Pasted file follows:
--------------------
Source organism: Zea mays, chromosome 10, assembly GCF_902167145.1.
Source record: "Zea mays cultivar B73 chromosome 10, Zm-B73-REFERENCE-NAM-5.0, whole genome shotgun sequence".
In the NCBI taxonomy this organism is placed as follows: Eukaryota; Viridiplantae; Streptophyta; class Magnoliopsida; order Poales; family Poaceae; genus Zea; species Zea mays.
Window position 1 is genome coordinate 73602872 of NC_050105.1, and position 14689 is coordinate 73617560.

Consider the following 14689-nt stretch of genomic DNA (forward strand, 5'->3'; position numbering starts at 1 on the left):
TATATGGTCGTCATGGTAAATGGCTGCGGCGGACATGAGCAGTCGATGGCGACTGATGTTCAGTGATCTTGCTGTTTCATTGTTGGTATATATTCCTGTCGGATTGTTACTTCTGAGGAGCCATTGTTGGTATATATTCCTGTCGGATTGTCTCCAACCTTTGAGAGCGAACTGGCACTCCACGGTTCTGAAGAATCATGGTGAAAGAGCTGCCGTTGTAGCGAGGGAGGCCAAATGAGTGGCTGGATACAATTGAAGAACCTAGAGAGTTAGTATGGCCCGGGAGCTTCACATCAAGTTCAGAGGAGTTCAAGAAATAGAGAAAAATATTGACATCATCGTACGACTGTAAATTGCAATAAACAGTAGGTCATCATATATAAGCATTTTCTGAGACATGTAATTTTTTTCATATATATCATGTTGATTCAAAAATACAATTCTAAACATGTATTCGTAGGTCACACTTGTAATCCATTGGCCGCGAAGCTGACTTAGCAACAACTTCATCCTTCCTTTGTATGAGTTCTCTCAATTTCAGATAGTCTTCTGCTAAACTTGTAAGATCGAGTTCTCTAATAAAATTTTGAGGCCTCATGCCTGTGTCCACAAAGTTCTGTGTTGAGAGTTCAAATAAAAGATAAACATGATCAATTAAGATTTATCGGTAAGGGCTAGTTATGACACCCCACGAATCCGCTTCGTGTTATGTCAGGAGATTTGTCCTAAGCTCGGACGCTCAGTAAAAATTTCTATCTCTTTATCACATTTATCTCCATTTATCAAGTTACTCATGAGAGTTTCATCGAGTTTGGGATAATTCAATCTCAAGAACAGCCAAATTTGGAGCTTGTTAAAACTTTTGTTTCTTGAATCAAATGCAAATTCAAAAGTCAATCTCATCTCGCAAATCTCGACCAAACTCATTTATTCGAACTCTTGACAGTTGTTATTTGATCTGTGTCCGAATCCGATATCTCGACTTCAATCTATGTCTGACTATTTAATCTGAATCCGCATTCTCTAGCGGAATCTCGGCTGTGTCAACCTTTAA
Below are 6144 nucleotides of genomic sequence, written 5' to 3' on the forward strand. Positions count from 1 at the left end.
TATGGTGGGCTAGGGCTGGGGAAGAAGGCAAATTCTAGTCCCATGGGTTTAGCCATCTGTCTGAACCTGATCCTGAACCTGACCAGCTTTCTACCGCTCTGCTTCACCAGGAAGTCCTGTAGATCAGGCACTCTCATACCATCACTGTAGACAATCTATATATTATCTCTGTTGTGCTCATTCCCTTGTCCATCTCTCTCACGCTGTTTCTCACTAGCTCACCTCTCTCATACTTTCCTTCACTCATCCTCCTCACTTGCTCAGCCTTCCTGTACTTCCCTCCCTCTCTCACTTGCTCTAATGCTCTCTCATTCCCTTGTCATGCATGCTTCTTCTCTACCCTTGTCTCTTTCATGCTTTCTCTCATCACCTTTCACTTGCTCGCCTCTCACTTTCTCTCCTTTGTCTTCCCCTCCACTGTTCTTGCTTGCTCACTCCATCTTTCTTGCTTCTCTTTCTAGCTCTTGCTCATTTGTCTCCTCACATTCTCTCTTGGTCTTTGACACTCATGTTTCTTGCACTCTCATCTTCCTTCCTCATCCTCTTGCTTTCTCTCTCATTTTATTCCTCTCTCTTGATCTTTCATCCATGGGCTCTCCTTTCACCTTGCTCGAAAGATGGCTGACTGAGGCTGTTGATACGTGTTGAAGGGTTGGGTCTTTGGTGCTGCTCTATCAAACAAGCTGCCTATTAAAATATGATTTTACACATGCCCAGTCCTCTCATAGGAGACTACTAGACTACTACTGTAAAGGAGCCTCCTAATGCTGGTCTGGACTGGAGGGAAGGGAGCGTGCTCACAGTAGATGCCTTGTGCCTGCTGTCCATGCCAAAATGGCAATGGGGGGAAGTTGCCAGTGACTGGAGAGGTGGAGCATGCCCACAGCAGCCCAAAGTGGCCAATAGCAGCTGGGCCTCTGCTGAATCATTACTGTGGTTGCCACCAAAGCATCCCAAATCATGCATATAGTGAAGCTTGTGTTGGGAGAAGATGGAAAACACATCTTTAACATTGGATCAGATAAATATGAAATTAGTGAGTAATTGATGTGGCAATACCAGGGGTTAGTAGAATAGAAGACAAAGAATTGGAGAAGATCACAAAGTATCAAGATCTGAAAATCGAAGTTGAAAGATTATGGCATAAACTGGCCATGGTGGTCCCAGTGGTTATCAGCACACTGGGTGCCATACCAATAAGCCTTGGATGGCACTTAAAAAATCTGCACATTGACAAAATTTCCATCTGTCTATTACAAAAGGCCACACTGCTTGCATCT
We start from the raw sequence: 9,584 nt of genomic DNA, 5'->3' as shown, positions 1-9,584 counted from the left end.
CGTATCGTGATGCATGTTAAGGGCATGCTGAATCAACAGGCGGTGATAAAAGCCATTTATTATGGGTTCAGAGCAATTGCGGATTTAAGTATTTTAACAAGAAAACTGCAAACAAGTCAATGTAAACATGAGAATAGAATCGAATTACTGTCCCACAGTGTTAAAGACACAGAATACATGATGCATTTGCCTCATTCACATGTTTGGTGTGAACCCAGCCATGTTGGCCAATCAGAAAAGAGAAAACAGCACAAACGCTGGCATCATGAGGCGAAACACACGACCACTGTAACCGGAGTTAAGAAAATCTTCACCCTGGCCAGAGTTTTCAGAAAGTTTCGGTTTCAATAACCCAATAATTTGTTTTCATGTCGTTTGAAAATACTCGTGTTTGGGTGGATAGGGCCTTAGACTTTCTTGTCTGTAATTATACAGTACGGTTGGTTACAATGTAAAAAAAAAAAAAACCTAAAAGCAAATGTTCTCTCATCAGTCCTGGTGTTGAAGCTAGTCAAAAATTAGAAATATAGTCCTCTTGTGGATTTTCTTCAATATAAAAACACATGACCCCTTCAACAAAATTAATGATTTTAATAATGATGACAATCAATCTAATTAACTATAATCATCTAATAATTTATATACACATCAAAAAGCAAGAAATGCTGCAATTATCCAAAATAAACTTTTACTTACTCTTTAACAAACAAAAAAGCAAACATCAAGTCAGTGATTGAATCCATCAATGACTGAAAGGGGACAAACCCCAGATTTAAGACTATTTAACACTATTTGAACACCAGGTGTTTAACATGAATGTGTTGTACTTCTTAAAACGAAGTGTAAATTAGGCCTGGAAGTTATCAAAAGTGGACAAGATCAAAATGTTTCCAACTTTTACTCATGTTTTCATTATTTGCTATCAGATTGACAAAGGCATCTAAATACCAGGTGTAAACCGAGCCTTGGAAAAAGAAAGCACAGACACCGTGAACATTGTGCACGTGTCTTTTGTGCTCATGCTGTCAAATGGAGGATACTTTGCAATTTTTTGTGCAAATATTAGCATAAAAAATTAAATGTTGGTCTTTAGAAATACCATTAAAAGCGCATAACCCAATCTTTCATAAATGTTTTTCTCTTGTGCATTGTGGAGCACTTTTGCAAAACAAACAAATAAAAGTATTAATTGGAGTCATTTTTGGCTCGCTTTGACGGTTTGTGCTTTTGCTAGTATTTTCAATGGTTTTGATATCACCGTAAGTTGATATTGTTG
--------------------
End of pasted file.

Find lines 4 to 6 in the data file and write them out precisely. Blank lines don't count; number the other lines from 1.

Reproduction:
Window position 1 is genome coordinate 73602872 of NC_050105.1, and position 14689 is coordinate 73617560.

Consider the following 14689-nt stretch of genomic DNA (forward strand, 5'->3'; position numbering starts at 1 on the left):
TATATGGTCGTCATGGTAAATGGCTGCGGCGGACATGAGCAGTCGATGGCGACTGATGTTCAGTGATCTTGCTGTTTCATTGTTGGTATATATTCCTGTCGGATTGTTACTTCTGAGGAGCCATTGTTGGTATATATTCCTGTCGGATTGTCTCCAACCTTTGAGAGCGAACTGGCACTCCACGGTTCTGAAGAATCATGGTGAAAGAGCTGCCGTTGTAGCGAGGGAGGCCAAATGAGTGGCTGGATACAATTGAAGAACCTAGAGAGTTAGTATGGCCCGGGAGCTTCACATCAAGTTCAGAGGAGTTCAAGAAATAGAGAAAAATATTGACATCATCGTACGACTGTAAATTGCAATAAACAGTAGGTCATCATATATAAGCATTTTCTGAGACATGTAATTTTTTTCATATATATCATGTTGATTCAAAAATACAATTCTAAACATGTATTCGTAGGTCACACTTGTAATCCATTGGCCGCGAAGCTGACTTAGCAACAACTTCATCCTTCCTTTGTATGAGTTCTCTCAATTTCAGATAGTCTTCTGCTAAACTTGTAAGATCGAGTTCTCTAATAAAATTTTGAGGCCTCATGCCTGTGTCCACAAAGTTCTGTGTTGAGAGTTCAAATAAAAGATAAACATGATCAATTAAGATTTATCGGTAAGGGCTAGTTATGACACCCCACGAATCCGCTTCGTGTTATGTCAGGAGATTTGTCCTAAGCTCGGACGCTCAGTAAAAATTTCTATCTCTTTATCACATTTATCTCCATTTATCAAGTTACTCATGAGAGTTTCATCGAGTTTGGGATAATTCAATCTCAAGAACAGCCAAATTTGGAGCTTGTTAAAACTTTTGTTTCTTGAATCAAATGCAAATTCAAAAGTCAATCTCATCTCGCAAATCTCGACCAAACTCATTTATTCGAACTCTTGACAGTTGTTATTTGATCTGTGTCCGAATCCGATATCTCGACTTCAATCTATGTCTGACTATTTAATCTGAATCCGCATTCTCTAGCGGAATCTCGGCTGTGTCAACCTTTAA